Friendly fire: the trade impact of the Russia sanctions and counter-sanctions

Matthieu CROZET*, Julian HINZ

*Corresponding author for this work

Research output: Journal PublicationsJournal Article (refereed)peer-review

54 Citations (Scopus)


Economic sanctions are a frequently used instrument of foreign policy. In a diplomatic conflict, they aim to elicit a change in the policies of a foreign government by damaging their economy. Sanctions, however, are also likely to affect the sanctioning country. This paper evaluates these costs, in terms of export losses, for the diplomatic crisis between the Russian Federation and 37 countries over the conflict in Ukraine that started in 2014. We first gauge the impact of the diplomatic conflict using a traditional trade framework and quantify the trade losses in a general equilibrium counterfactual analysis. Losses for the Russian Federation amount to US$53 billion or 7.4% of predicted total exports from 2014 until the end of 2015. Western sanctioning countries, however, have also been impacted with an estimated loss of US$42 billion, 0.3% of their total exports. Interestingly, we find that the bulk of the impact stems from products that are not directly targeted by Russian retaliation, an effect that we coin friendly fire – an unintended, largely self-inflicted cost for Western sanctioning countries. We investigate the underlying mechanism at the product- and firm-level data. Results indicate that the drop of Western exports has not been driven by a change in Russian consumers’ preferences, but mainly by an increase in country risk affecting international transactions with Russia.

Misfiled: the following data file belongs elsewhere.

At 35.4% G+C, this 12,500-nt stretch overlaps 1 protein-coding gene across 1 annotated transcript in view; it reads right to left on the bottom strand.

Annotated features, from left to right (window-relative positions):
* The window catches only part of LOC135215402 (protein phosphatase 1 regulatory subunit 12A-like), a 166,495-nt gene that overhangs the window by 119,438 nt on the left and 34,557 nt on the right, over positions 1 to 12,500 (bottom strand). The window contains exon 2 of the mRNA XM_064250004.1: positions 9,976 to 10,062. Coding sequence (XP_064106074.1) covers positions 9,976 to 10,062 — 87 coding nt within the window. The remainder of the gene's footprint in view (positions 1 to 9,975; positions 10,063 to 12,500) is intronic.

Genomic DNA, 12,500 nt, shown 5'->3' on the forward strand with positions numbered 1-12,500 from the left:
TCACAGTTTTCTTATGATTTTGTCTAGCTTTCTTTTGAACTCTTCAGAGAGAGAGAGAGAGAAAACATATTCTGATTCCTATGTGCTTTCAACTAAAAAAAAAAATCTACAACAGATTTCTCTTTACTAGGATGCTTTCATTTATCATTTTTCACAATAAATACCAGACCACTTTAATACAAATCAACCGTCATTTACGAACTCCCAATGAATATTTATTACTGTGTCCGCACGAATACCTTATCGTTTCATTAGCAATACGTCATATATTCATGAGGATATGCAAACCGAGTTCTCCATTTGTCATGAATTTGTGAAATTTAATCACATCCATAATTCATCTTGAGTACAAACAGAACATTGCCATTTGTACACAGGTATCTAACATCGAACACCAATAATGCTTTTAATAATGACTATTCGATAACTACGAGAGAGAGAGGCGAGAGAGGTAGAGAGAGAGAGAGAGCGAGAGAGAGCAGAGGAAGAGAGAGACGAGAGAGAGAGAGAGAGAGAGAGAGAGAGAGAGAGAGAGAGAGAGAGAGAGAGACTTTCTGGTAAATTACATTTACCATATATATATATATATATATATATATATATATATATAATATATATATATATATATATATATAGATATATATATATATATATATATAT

Original languageEnglish
Pages (from-to)97-146
JournalEconomic Policy
Issue number101
Publication statusPublished - Jan 2020

Bibliographical note

Paper presented at the 68th Panel Meeting of Economic Policy, October 2018. An earlier version of this paper was titled ‘Collateral Damage: The impact of the Russia sanctions on sanctioning countries’ exports’. We are grateful to Banu Demir, Julien Martin and Florian Mayneris for generously sharing their data with us. We would also like to thank anonymous referees, Jezabel Couppey, Keith Head, Sebastien Jean, Claire Lelarge, Ariell Reshef, Gabriel Felbermayr and participants at seminars conferences at CEPII, Paris 1 University, University Paris Sud, University of Dusseldorf, the Chinese University of Hong Kong, University Milano Bicocca, CESifo (Venice Summer Institute), Kiel Institute, ETSG (Helsinki), WIFO (Vienna), the University of Nottingham (Ningbo) and Lingnan University for fruitful discussions and comments. We are also indebted to CEPII for financial and technical support.


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